We didn’t get enough of Malacca the last time we were there in July 2011 so we jumped at the chance to go again when we got a call from our friends P and E to join them. Thoroughly unplanned but what the heck, life is short! So we found ourselves hurtling down the Singapore/Malaysia second link on an early Saturday morning. The mission was to get to our favourite Chinese dim sum place before they closed and then to make our way to the Equatorial Hotel. Once ensconced in a room on a high floor, we quickly whipped out our cameras to get a shot of the view – Malacca’s landscape is being quickly transformed with the addition of high rises.
Hoping that there’ll be proper town planning and preservation of some of the most beautiful shop houses I’ve seen. Walking toward Jonker Walk, we came through familiar sights such as Fort A Formosa and Christ Church Melaka. This time round, we chanced upon the Polis on patrol on horses! I quite like the expression of these lovely ladies who, while wanting to snap pictures of these horses, were also a little afraid 🙂
The historic city centre is basically a walking town and we did a fair amount of walking on this visit. There are a couple of things which are standouts in Malacca – the first is historic buildings and beautiful architecture and the second, near and dear to many a Singaporean heart, is food! Perhaps that’s why there are loads of Singaporeans who go to Malacca on the weekends. It’s a veritable melting pot of centuries old hand me down recipes from Chinese, Malay, Indian and Peranakan cultures.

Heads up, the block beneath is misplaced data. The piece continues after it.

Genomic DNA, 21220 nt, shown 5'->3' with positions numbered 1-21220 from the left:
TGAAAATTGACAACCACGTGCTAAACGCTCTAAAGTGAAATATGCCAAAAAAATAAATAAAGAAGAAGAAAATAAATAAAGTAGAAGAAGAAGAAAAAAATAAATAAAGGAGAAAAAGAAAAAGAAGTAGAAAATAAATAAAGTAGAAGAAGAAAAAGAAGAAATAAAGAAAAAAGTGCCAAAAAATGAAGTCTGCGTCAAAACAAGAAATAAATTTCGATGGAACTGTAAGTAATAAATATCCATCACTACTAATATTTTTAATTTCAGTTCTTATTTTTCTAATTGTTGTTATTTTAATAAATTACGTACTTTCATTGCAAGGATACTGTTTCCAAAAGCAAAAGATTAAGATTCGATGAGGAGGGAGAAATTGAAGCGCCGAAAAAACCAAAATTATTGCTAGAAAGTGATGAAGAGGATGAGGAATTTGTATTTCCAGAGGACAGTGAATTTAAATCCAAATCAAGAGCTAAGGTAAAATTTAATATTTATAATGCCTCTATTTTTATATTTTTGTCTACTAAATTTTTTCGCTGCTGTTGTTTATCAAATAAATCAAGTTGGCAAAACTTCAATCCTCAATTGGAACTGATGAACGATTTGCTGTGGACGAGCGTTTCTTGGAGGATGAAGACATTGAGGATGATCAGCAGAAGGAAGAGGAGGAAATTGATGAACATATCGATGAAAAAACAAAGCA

Winding your way on this street, you get to sample scrumptious hawker fare ranging from otak (mixture of fish/seafood in a coconut curry paste, cocooned in coconut leaves and grilled on hot coals) to char kway tiao, chendol, mua chee and chinese candy. One can have one’s fill just by snacking along the way but many visitors go to speciality Peranakan restaurants to dine on the wonderful cross-cultural Malay/Chinese dishes.
Activity does not end at dusk and one can have an excellent time just taking five in the many cafes. As for us, we decided to troll the ‘pasar malam’ or night market for interesting finds. A visit to Malacca can be both relaxing and frenetic at the same time. Definitely a city that isn’t boring!